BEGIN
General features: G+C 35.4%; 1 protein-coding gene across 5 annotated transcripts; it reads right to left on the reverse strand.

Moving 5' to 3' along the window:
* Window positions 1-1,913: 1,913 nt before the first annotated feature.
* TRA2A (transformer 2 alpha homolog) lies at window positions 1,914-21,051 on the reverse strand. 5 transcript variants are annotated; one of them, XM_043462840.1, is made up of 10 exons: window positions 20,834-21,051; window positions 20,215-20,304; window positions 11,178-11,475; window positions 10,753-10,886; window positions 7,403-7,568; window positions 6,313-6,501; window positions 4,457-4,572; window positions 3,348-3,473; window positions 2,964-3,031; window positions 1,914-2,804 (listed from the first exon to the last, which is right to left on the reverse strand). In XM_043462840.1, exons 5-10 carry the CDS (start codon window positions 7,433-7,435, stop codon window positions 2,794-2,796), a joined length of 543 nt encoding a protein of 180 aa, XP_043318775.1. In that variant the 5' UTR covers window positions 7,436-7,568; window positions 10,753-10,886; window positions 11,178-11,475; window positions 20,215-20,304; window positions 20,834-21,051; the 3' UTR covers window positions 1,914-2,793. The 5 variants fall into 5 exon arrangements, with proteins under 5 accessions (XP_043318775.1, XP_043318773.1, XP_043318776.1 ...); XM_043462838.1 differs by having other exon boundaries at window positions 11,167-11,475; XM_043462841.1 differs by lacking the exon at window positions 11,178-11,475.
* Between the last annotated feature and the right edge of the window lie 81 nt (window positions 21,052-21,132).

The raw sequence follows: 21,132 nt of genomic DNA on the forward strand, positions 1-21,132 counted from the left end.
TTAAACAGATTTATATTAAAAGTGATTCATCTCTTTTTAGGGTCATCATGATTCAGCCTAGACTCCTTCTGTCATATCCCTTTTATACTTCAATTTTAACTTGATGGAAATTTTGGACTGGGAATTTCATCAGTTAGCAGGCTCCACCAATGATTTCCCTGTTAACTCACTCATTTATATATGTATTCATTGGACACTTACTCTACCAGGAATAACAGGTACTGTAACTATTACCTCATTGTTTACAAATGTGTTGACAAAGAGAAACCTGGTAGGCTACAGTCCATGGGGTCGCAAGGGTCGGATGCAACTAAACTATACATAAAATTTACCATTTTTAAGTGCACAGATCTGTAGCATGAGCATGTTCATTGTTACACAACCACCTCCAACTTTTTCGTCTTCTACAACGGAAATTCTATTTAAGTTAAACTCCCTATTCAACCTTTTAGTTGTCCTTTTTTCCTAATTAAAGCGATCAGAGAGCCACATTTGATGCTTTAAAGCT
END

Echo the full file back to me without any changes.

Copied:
General features: G+C 35.4%; 1 protein-coding gene across 5 annotated transcripts; it reads right to left on the reverse strand.

Moving 5' to 3' along the window:
* Window positions 1-1,913: 1,913 nt before the first annotated feature.
* TRA2A (transformer 2 alpha homolog) lies at window positions 1,914-21,051 on the reverse strand. 5 transcript variants are annotated; one of them, XM_043462840.1, is made up of 10 exons: window positions 20,834-21,051; window positions 20,215-20,304; window positions 11,178-11,475; window positions 10,753-10,886; window positions 7,403-7,568; window positions 6,313-6,501; window positions 4,457-4,572; window positions 3,348-3,473; window positions 2,964-3,031; window positions 1,914-2,804 (listed from the first exon to the last, which is right to left on the reverse strand). In XM_043462840.1, exons 5-10 carry the CDS (start codon window positions 7,433-7,435, stop codon window positions 2,794-2,796), a joined length of 543 nt encoding a protein of 180 aa, XP_043318775.1. In that variant the 5' UTR covers window positions 7,436-7,568; window positions 10,753-10,886; window positions 11,178-11,475; window positions 20,215-20,304; window positions 20,834-21,051; the 3' UTR covers window positions 1,914-2,793. The 5 variants fall into 5 exon arrangements, with proteins under 5 accessions (XP_043318775.1, XP_043318773.1, XP_043318776.1 ...); XM_043462838.1 differs by having other exon boundaries at window positions 11,167-11,475; XM_043462841.1 differs by lacking the exon at window positions 11,178-11,475.
* Between the last annotated feature and the right edge of the window lie 81 nt (window positions 21,052-21,132).

The raw sequence follows: 21,132 nt of genomic DNA on the forward strand, positions 1-21,132 counted from the left end.
TTAAACAGATTTATATTAAAAGTGATTCATCTCTTTTTAGGGTCATCATGATTCAGCCTAGACTCCTTCTGTCATATCCCTTTTATACTTCAATTTTAACTTGATGGAAATTTTGGACTGGGAATTTCATCAGTTAGCAGGCTCCACCAATGATTTCCCTGTTAACTCACTCATTTATATATGTATTCATTGGACACTTACTCTACCAGGAATAACAGGTACTGTAACTATTACCTCATTGTTTACAAATGTGTTGACAAAGAGAAACCTGGTAGGCTACAGTCCATGGGGTCGCAAGGGTCGGATGCAACTAAACTATACATAAAATTTACCATTTTTAAGTGCACAGATCTGTAGCATGAGCATGTTCATTGTTACACAACCACCTCCAACTTTTTCGTCTTCTACAACGGAAATTCTATTTAAGTTAAACTCCCTATTCAACCTTTTAGTTGTCCTTTTTTCCTAATTAAAGCGATCAGAGAGCCACATTTGATGCTTTAAAGCT